The research team during the trip | Photo: Hope Beatty, Blue Ventures

As we headed out on the bumpy road to Ambolobozobe in the northeast of Madagascar, there was a sense of anticipation. We were going to meet the coastal communities who are successfully managing multiple Locally Managed Marine Areas (LMMAs) as part of our research. As the car wound down the beautiful coastline, I felt motivated to be part of the research team led by Imperial College London researchers in collaboration with Conservation International and the Catholic University in Antananarivo, Madagascar

The history of LMMAs started with communities in Fiji in the mid 90s and today exceeds 8.3 million km2 and 2.3% of the global ocean area. In Madagascar, the first LMMA (Velondriake) was established shortly after in 2006 with Blue Ventures supporting the village of Andavadoaka in the southwest of the island. Since then the community-led marine management initiative has spread around the country’s coastline increasing to 178 LMMAs supported by 25 NGO partners. Conservation International is one of the supporting NGOs with the Diana region being one of the areas they have supported communities to establish LMMAs. 

Our stay in Ambolobozobe village was special as Jaozandry, the president of the village, was the most brilliant host. He welcomed us into his home and shared his stories of the long battle he has had to protect marine resources. As a strong advocate pushing for the new fishing regulations in the LMMA to be legitimized, he was also often a target for certain community member’s frustrations. Jaozandry planned for us to travel out to a nearby island in his Lakana (local wooden sailboat), an honour as he told us as we were the first ‘outsiders’ to be taken to the island. Arriving at the idyllic pristine white sandy beach and beautiful thick dark green vegetation, we stumbled upon an illegal fisher camp with rubbish littered around the scar of the fire and a large turtle carcass.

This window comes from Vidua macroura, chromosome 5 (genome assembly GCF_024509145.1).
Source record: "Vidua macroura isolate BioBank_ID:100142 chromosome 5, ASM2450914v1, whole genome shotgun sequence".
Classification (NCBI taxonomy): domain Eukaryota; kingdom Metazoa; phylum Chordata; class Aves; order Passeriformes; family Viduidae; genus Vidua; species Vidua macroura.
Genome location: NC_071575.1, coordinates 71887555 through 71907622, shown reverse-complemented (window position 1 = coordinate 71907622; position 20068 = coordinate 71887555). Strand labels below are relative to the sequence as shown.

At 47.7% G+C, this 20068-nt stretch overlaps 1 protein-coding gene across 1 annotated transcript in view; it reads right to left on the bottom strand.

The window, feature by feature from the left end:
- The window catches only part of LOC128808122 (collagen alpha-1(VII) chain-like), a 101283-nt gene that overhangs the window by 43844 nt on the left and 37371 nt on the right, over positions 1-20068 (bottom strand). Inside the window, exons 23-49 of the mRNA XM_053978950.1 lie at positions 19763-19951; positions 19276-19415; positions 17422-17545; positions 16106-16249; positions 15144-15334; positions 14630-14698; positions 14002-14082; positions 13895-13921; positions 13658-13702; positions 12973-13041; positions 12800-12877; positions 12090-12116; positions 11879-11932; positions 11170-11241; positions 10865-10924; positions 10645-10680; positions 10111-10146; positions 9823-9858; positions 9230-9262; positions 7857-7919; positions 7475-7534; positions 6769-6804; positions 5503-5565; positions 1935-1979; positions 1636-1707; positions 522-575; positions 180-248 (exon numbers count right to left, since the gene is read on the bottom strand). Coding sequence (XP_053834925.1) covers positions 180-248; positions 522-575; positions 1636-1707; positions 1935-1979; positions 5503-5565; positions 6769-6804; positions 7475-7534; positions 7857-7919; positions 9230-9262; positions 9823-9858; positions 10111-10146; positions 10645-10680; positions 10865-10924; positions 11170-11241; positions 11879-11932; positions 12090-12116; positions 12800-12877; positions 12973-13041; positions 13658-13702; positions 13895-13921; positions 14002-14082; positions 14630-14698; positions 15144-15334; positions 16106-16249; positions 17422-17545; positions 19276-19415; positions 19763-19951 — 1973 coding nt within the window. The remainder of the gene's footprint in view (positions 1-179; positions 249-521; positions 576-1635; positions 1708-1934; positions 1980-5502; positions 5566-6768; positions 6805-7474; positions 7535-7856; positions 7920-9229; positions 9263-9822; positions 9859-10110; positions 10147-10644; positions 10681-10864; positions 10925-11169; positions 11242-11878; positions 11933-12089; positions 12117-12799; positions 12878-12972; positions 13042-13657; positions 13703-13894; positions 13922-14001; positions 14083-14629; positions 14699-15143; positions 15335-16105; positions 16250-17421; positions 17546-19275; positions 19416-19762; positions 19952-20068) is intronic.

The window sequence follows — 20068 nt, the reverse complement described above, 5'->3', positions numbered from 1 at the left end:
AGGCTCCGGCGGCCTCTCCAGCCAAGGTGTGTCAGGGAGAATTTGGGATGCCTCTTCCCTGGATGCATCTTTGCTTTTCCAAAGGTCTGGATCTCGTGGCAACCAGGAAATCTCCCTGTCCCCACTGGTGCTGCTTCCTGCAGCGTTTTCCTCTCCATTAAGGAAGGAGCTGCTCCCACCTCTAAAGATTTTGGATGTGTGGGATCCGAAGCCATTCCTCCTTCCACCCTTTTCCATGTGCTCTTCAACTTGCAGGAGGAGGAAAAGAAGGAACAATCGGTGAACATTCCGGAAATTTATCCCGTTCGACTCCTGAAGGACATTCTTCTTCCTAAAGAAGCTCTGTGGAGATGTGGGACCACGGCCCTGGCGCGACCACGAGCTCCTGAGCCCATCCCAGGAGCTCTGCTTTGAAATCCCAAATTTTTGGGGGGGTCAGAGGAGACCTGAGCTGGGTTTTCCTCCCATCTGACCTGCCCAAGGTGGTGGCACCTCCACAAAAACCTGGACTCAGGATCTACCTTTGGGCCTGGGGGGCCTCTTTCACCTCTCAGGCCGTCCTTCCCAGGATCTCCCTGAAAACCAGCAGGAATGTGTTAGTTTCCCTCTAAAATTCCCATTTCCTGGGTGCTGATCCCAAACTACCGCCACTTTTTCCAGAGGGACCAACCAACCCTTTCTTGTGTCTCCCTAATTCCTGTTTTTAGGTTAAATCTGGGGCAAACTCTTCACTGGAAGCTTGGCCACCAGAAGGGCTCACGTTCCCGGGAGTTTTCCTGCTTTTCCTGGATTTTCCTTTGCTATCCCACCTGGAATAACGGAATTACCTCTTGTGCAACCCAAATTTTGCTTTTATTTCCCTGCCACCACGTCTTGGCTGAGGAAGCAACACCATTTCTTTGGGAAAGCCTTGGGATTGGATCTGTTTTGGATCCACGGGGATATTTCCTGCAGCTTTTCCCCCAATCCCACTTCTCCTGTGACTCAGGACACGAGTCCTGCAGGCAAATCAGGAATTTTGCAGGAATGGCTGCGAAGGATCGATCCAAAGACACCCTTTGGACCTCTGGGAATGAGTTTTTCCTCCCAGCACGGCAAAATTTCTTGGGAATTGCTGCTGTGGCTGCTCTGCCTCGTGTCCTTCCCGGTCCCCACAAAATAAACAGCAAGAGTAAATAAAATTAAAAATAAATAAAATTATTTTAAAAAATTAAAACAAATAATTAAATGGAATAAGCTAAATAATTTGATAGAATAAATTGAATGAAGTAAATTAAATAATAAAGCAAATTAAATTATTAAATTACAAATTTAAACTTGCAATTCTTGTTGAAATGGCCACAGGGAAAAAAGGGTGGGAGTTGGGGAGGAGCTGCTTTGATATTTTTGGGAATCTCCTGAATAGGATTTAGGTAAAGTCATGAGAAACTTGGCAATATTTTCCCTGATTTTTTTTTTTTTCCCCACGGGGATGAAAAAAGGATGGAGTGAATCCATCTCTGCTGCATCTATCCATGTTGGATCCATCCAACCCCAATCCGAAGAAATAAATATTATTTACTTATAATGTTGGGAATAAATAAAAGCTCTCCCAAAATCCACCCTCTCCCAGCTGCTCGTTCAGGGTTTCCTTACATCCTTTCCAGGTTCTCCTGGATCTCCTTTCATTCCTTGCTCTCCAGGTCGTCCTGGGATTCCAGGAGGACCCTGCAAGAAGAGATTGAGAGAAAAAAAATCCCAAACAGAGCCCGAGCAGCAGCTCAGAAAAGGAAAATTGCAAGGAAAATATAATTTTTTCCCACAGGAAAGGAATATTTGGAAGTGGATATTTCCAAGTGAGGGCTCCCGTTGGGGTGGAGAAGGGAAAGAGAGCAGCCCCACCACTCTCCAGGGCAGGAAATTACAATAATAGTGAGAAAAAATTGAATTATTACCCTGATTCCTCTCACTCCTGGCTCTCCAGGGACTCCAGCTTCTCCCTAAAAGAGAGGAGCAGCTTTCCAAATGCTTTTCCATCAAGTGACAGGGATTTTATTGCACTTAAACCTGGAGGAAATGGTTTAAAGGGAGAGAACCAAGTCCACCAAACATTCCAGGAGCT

Jaozandry was saddened by the scene but continued with determination to explain to us why the LMMA was so important in bringing together the community. He spoke passionately about how to  prevent such events and protect the marine environment for their children to be able to, one day, experience the bountiful marine life including turtles. It is the determination and collective action of community members like Jaozandry who will make this vision a reality – real conservation champions who have the ability to motivate others. Keen to learn what was driving the community to adopt LMMAs, we interviewed community members from four coastal villages including Ambolobozobe village who had adopted this practice. This allowed us to understand what they considered while planning to set up their LMMA and the challenges they faced. The most common finding: many community members were driven to engage in the establishment of LMMAs for the benefit of their children. They knew the importance of conserving their fisheries if the same resources were to support them and future generations.

Setting up locally managed marine areas was not without its challenges and the illegal turtle fishing incident was a clear indication of resistance to these efforts. Through our interviews we learnt that events of resistance and unfair sharing of benefits can often lead to conflict within and between villages. This could be the cause for reduced engagement in resource management. With a trusted mechanism for conflict resolution, there is the potential to encourage more communities to engage in natural resource management and potentially adopt conservation initiatives.

As we finished our survey with the four communities, I was confident that they would succeed in managing their own resources and increase community engagement towards this common goal. Supporting community focal points like Joazandry and networking LMMA together through MIHARI will help to build a national movement to help drive adoption and success of LMMA across the country and beyond. I am happy to have been part of this process, documenting the findings that will be used as key learning for future approaches with communities in conservation.

Please read more about the study and its findings.

This work was supported by the Natural Environment Research Council and Margaret A. Cargill Philanthropies via the Alliance for Conservation Evidence and Sustainability.

By Hope Beatty. Hope is our Technical Social Research Advisor and is responsible for providing technical support in social science and research within field programmes, outreach, and M&E teams.


Posted by Blue Ventures

Blue Ventures is an award winning marine conservation charity. We rebuild tropical fisheries with coastal communities. On our Beyond Conservation blog you can hear voices from the front line of marine conservation written by our staff and volunteers.

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